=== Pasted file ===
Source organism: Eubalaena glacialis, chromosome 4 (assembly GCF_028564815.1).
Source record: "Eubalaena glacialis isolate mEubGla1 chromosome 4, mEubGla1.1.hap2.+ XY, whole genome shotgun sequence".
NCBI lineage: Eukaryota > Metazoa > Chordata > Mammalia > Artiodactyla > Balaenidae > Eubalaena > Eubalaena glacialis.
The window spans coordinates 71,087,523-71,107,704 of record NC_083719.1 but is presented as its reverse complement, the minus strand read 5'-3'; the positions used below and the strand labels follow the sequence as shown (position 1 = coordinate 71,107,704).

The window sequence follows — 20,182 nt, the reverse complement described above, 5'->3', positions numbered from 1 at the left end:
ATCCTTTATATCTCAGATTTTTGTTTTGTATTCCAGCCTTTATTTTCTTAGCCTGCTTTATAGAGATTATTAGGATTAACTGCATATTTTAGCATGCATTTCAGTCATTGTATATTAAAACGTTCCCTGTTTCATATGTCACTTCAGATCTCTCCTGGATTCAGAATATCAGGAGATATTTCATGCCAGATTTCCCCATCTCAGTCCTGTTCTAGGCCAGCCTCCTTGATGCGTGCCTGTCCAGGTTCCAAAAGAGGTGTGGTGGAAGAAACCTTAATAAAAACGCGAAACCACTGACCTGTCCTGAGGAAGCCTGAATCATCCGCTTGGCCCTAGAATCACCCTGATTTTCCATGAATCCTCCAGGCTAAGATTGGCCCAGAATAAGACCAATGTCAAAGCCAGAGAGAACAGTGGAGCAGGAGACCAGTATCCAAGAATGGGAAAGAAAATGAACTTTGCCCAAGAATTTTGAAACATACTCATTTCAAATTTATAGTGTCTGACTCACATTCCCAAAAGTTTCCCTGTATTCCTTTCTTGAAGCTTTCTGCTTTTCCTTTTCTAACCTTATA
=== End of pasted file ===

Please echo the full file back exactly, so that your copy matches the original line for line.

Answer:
Source organism: Eubalaena glacialis, chromosome 4 (assembly GCF_028564815.1).
Source record: "Eubalaena glacialis isolate mEubGla1 chromosome 4, mEubGla1.1.hap2.+ XY, whole genome shotgun sequence".
NCBI lineage: Eukaryota > Metazoa > Chordata > Mammalia > Artiodactyla > Balaenidae > Eubalaena > Eubalaena glacialis.
The window spans coordinates 71,087,523-71,107,704 of record NC_083719.1 but is presented as its reverse complement, the minus strand read 5'-3'; the positions used below and the strand labels follow the sequence as shown (position 1 = coordinate 71,107,704).

The window sequence follows — 20,182 nt, the reverse complement described above, 5'->3', positions numbered from 1 at the left end:
ATCCTTTATATCTCAGATTTTTGTTTTGTATTCCAGCCTTTATTTTCTTAGCCTGCTTTATAGAGATTATTAGGATTAACTGCATATTTTAGCATGCATTTCAGTCATTGTATATTAAAACGTTCCCTGTTTCATATGTCACTTCAGATCTCTCCTGGATTCAGAATATCAGGAGATATTTCATGCCAGATTTCCCCATCTCAGTCCTGTTCTAGGCCAGCCTCCTTGATGCGTGCCTGTCCAGGTTCCAAAAGAGGTGTGGTGGAAGAAACCTTAATAAAAACGCGAAACCACTGACCTGTCCTGAGGAAGCCTGAATCATCCGCTTGGCCCTAGAATCACCCTGATTTTCCATGAATCCTCCAGGCTAAGATTGGCCCAGAATAAGACCAATGTCAAAGCCAGAGAGAACAGTGGAGCAGGAGACCAGTATCCAAGAATGGGAAAGAAAATGAACTTTGCCCAAGAATTTTGAAACATACTCATTTCAAATTTATAGTGTCTGACTCACATTCCCAAAAGTTTCCCTGTATTCCTTTCTTGAAGCTTTCTGCTTTTCCTTTTCTAACCTTATA